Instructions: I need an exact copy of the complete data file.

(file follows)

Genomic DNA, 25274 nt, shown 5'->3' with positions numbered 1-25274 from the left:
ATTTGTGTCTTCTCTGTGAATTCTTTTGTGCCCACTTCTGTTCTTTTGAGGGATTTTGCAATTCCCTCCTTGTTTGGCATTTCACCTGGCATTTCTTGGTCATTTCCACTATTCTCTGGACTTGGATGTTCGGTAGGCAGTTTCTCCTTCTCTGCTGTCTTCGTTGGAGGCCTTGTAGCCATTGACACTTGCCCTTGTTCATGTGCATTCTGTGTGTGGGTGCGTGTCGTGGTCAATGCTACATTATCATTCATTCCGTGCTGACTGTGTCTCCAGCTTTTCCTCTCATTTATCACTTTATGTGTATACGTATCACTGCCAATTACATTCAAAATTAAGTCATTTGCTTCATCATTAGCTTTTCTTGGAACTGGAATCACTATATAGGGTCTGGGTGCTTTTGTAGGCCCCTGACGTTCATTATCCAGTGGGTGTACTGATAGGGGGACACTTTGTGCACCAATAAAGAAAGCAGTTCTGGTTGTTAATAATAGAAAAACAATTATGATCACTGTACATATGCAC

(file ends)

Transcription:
Genomic DNA, 25274 nt, shown 5'->3' with positions numbered 1-25274 from the left:
ATTTGTGTCTTCTCTGTGAATTCTTTTGTGCCCACTTCTGTTCTTTTGAGGGATTTTGCAATTCCCTCCTTGTTTGGCATTTCACCTGGCATTTCTTGGTCATTTCCACTATTCTCTGGACTTGGATGTTCGGTAGGCAGTTTCTCCTTCTCTGCTGTCTTCGTTGGAGGCCTTGTAGCCATTGACACTTGCCCTTGTTCATGTGCATTCTGTGTGTGGGTGCGTGTCGTGGTCAATGCTACATTATCATTCATTCCGTGCTGACTGTGTCTCCAGCTTTTCCTCTCATTTATCACTTTATGTGTATACGTATCACTGCCAATTACATTCAAAATTAAGTCATTTGCTTCATCATTAGCTTTTCTTGGAACTGGAATCACTATATAGGGTCTGGGTGCTTTTGTAGGCCCCTGACGTTCATTATCCAGTGGGTGTACTGATAGGGGGACACTTTGTGCACCAATAAAGAAAGCAGTTCTGGTTGTTAATAATAGAAAAACAATTATGATCACTGTACATATGCAC